The recent remote work explosion driven by the COVID pandemic has forced many organizations to reconsider how they provide network security. The incredible proliferation of potential attack vectors and constantly changing types of attacks present in such a heavily distributed computing environment mean that keeping firewalls up to date has become a burden on security teams that’s heavier than ever.
Firewall configurations are a touchy subject. Every network security professional has their preferred hardware and software, and we can all share horror stories about challenges we’ve experienced in their absence.
In this article, I’ll examine the pros and cons of managed firewalls (MFWs) to help make the decision a little easier for your team.
What Are Managed Firewall Services?
MFW services typically provide on-demand, administration, monitoring, maintenance, and management of your firewall. These services are available for both cloud-based and on-premises firewalls.
The typical MFW service provider will offer services such as:
- Firewall system health monitoring and alerting
- Service and incident management
- Software lifecycle management (updates, patches, etc.)
- Security policy implementation, reporting, analysis and remediation
- System vulnerability checks and security reviews
- Network traffic monitoring
“Think of a managed firewall service as bringing in an expert, rather than outsourcing. You’re partnering with someone with decades of experience and advanced training on your infrastructure in order to secure every last packet. Network security is hard, and a lot of times the easiest way to achieve your requirements is through a specialist.” —Eddie Doyle, Cybersecurity Evangelist, Check Point
What Are the Pros and Cons of Managed Firewall Services?
MFW services offer the following potential benefits:
- Greater expertise: Providers will generally have experts in your preferred hardware and software already on staff, speeding implementation.
- Reduced staff burden: Outsourced providers maintain their own certifications and trainings, and they take over all equipment and software updates. This allows your team to focus on more strategic areas that can add greater value to the organization.
- Faster incident response: Service-level agreements (SLAs) can ensure immediate incident response without adding additional organizational head count or off-hour team load.
- Proactive security: MSPs typically devote significant attention to threat intelligence monitoring in order to adjust your protection as events and updates warrant. Doing so takes the burden off of your internal team.
- Reduced update burden: Hardware, software, and firmware updates are time-consuming chores. MSPs will keep your equipment up to date and save your team time.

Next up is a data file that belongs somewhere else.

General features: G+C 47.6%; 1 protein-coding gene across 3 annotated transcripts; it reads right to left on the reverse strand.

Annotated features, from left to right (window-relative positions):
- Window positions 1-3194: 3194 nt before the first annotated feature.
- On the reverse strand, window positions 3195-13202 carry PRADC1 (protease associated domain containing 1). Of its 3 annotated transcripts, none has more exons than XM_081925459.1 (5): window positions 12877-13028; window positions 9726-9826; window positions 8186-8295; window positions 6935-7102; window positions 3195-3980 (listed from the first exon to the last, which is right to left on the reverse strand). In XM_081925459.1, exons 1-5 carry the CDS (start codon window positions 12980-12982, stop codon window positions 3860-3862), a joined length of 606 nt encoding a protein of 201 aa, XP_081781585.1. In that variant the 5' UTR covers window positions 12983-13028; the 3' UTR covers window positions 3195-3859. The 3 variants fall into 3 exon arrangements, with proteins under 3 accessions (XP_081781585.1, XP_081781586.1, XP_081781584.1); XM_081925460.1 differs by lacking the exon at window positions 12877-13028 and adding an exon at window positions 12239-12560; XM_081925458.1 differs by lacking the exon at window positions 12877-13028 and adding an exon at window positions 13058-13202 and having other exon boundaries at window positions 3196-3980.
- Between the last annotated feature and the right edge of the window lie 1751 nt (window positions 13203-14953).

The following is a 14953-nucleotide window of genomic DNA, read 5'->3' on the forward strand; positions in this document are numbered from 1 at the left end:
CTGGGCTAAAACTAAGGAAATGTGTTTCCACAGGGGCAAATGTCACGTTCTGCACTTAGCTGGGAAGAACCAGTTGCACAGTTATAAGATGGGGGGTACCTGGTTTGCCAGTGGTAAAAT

- Improved manufacturer support: MFW providers often have direct manufacturer connections due to the volume of devices they operate. For an organization that may not have a large volume of equipment, an MSP may be able to improve issue resolution.
- Easier scale: Growing organizations may be able to scale their protection more quickly and more cost-effectively using an MFW provider by eliminating hiring and equipment purchase processes.
- Improved backup and recovery: An MFW provider will often have access to significant backup and recovery resources (including on-call staff) that can result in faster restore times than internal resources.
- Compliance expertise: Industries with complex regulatory and/or data-handling requirements such as healthcare or payment processing can often use an MFW provider with regulated industry experience.
MFW services may not be good solutions for organizations that have concerns in the following areas:
- Small size: Organizations with smaller budgets, lower traffic volumes, or more streamlined networks may find managing their firewalls internally is more cost effective.
- Strict data access requirements: Organizations with strict compliance and data security may find that the liability of individuals from outside the organization potentially accessing sensitive data is too great. Public companies, for example, may find that providers accessing logs represent a privileged disclosure.
- Security context: If your organization runs particularly complex operations, or is subject to novel attacks, an outsourced provider may not have enough context regarding your internal infrastructure to understand the severity level of alerts they are seeing.
- Knowledge loss: Network security is an important IT function. If you fully outsource your firewall with the intent of reducing staff, your organization may lose significant internal capabilities knowledge.
The Co-Managed Firewall Option
To minimize some of the cons and other objections, it’s also possible to subscribe to a co-management model. Many providers offer shared responsibility programs that allow the organization to maintain full access and perform their own administrative tasks as desired or required. While this can increase complexity, it can also offer increased flexibility.
I hope the above has helped you determine whether a managed firewall service is right for your organization. If you’re struggling with your network security, or want to know if it’s time to make a change, visit Atlantic Data Security.
About the Author
Eric Anderson is a cybersecurity architect, instructor, and evangelist at Atlantic Data Security. He’s been working in technology and network security since 1985, loves sharing his experiences and insights, and frequently speaks on security issues.